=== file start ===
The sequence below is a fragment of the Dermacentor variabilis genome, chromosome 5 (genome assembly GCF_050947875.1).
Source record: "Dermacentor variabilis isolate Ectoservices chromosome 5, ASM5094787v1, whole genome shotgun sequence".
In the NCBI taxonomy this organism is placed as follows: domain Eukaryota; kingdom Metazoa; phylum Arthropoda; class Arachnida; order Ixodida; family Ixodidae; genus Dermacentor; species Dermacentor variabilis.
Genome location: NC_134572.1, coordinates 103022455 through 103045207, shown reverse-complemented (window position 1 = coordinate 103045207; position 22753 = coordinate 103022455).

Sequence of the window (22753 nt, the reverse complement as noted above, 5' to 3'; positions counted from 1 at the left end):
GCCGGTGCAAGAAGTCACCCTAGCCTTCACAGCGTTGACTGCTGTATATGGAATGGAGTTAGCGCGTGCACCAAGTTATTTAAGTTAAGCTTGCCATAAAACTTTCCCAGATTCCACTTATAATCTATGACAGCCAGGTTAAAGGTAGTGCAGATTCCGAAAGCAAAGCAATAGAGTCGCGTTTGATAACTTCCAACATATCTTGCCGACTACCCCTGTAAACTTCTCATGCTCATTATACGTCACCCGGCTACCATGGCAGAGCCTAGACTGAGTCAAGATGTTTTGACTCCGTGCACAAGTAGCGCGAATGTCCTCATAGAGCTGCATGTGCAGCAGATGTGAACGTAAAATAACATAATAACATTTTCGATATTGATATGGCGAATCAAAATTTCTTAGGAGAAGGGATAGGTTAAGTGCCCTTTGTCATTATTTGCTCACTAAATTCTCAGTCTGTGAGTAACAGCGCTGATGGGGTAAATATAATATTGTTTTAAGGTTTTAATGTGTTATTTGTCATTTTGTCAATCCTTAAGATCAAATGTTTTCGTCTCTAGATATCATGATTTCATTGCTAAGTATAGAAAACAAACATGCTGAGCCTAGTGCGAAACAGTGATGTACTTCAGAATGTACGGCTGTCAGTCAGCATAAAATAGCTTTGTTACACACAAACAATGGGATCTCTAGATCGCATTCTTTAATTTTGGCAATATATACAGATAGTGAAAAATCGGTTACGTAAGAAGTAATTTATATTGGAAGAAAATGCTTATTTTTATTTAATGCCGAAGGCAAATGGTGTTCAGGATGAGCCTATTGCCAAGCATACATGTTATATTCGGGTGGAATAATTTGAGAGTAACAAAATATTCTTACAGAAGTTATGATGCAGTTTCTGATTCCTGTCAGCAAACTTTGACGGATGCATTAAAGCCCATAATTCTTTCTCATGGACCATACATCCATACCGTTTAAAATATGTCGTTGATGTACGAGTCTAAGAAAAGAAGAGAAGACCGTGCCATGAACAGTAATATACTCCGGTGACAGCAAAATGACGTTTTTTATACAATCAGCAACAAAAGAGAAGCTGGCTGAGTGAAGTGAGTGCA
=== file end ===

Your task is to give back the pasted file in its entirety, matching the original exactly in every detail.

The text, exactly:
The sequence below is a fragment of the Dermacentor variabilis genome, chromosome 5 (genome assembly GCF_050947875.1).
Source record: "Dermacentor variabilis isolate Ectoservices chromosome 5, ASM5094787v1, whole genome shotgun sequence".
In the NCBI taxonomy this organism is placed as follows: domain Eukaryota; kingdom Metazoa; phylum Arthropoda; class Arachnida; order Ixodida; family Ixodidae; genus Dermacentor; species Dermacentor variabilis.
Genome location: NC_134572.1, coordinates 103022455 through 103045207, shown reverse-complemented (window position 1 = coordinate 103045207; position 22753 = coordinate 103022455).

Sequence of the window (22753 nt, the reverse complement as noted above, 5' to 3'; positions counted from 1 at the left end):
GCCGGTGCAAGAAGTCACCCTAGCCTTCACAGCGTTGACTGCTGTATATGGAATGGAGTTAGCGCGTGCACCAAGTTATTTAAGTTAAGCTTGCCATAAAACTTTCCCAGATTCCACTTATAATCTATGACAGCCAGGTTAAAGGTAGTGCAGATTCCGAAAGCAAAGCAATAGAGTCGCGTTTGATAACTTCCAACATATCTTGCCGACTACCCCTGTAAACTTCTCATGCTCATTATACGTCACCCGGCTACCATGGCAGAGCCTAGACTGAGTCAAGATGTTTTGACTCCGTGCACAAGTAGCGCGAATGTCCTCATAGAGCTGCATGTGCAGCAGATGTGAACGTAAAATAACATAATAACATTTTCGATATTGATATGGCGAATCAAAATTTCTTAGGAGAAGGGATAGGTTAAGTGCCCTTTGTCATTATTTGCTCACTAAATTCTCAGTCTGTGAGTAACAGCGCTGATGGGGTAAATATAATATTGTTTTAAGGTTTTAATGTGTTATTTGTCATTTTGTCAATCCTTAAGATCAAATGTTTTCGTCTCTAGATATCATGATTTCATTGCTAAGTATAGAAAACAAACATGCTGAGCCTAGTGCGAAACAGTGATGTACTTCAGAATGTACGGCTGTCAGTCAGCATAAAATAGCTTTGTTACACACAAACAATGGGATCTCTAGATCGCATTCTTTAATTTTGGCAATATATACAGATAGTGAAAAATCGGTTACGTAAGAAGTAATTTATATTGGAAGAAAATGCTTATTTTTATTTAATGCCGAAGGCAAATGGTGTTCAGGATGAGCCTATTGCCAAGCATACATGTTATATTCGGGTGGAATAATTTGAGAGTAACAAAATATTCTTACAGAAGTTATGATGCAGTTTCTGATTCCTGTCAGCAAACTTTGACGGATGCATTAAAGCCCATAATTCTTTCTCATGGACCATACATCCATACCGTTTAAAATATGTCGTTGATGTACGAGTCTAAGAAAAGAAGAGAAGACCGTGCCATGAACAGTAATATACTCCGGTGACAGCAAAATGACGTTTTTTATACAATCAGCAACAAAAGAGAAGCTGGCTGAGTGAAGTGAGTGCA